Coffer’s intensive three-day workshops, limited to four students, are geared to photographers who want to make glass negative images in the field, as Mathew Brady’s photographers did during the Civil War, in addition to other plate types derived from the original collodion process: positives (ambrotypes) and tintypes (ferrotypes). The workshop also includes an overview of historic cameras and lenses, the chemistry associated with the wet plate process and methods for albumen printing, the primary photographic printing process of the late 19th century.

 

Ambrotype of John Coffer by Bryan Hiott (2008)

Ambrotype of John Coffer by Bryan Hiott (2008)

 

In the wet plate process, collodion is poured (flowed) onto a plate of glass or tin; and the solvents must be allowed to evaporate enough to form a slight “skin.”  Then the plate is taken into the darkbox and immersed in a bath of silver nitrate.  Haloids in the silver nitrate will adhere to the collodion and render the plate light sensitive and ready for exposure.  The sensitized plate must be placed in a light proof holder and attached to to the back of an an already positioned and focused view camera.  The exposure is made by removing a metal insert from the plate holder and then – for those working with period lenses – removing the lens cap, allowing light to strike the plate.  

Exposure times are measured in seconds and, in some cases, minutes.  After the exposure is made, the plate must be developed in the darkbox within a matter a few minutes to produce an image.  The plate is then rinsed, fixed with sodium thiosulfite or potassium cyanide, washed and put in a rack to dry.  As a protective measure, a finished plate should be varnished with sandrac varnish, which is flowed in the same manner as collodion.  The plate should be heated until hot to the touch; and the historically correct method would be to heat the plate over a kerosene lantern.  Holding the plate over a high wattage hairdryer will also server the puropse.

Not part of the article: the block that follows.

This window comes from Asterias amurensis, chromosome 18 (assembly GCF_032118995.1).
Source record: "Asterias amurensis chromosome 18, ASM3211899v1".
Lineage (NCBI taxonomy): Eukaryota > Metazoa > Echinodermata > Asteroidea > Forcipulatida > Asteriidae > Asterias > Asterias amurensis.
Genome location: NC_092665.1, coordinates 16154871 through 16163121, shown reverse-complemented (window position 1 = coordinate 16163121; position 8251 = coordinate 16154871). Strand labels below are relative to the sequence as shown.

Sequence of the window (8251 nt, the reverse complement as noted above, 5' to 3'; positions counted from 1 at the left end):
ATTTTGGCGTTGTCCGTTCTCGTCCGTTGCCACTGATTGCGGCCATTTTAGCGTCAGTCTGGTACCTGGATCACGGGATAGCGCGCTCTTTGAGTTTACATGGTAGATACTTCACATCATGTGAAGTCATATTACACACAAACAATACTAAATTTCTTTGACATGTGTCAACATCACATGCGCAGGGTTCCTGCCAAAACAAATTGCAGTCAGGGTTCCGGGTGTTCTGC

Quinn Jacobson Demonstrates The Wet Plate Collodion Process   

 

 

Since John’s workshop, I have been gathering all of the equipment and chemistry I will need for long-term use in wet plate photography. Aside from camera and lenses, for which I am still in the market, the most basic choice that remains is what type of darkbox design to use.  There are many different and innovative approaches to constructing darkboxes for field use.  Some wet plate artists who work in very large plate sizes have gone so far as to retro fit a horse van with all of the amenities they need (it will be a long time before I contemplate such a scale).  Others have made darkboxes out of gatorboard or even cardboard.  It need not be elaborate as long as it is light-tight and provides ample working room.    

Quinn Jacobson has recommended a wet plate photographer in Rochester, Steve Silipigni, who makes a custom darkbox mounted on a table stand with a sunken silver nitrate box (photos below); and I have decided to order one from him.   

 

Portable Darkbox Designed by Steve Silipigni

Portable Darkbox Designed by Steve Silipigni. Photo - Quinn Jacobson

 

Darkbox Interior View - Note Silver Nitrate Tank To The Left

Darkbox Interior View - Note Silver Nitrate Tank To The Left. Photo - Quinn Jacobson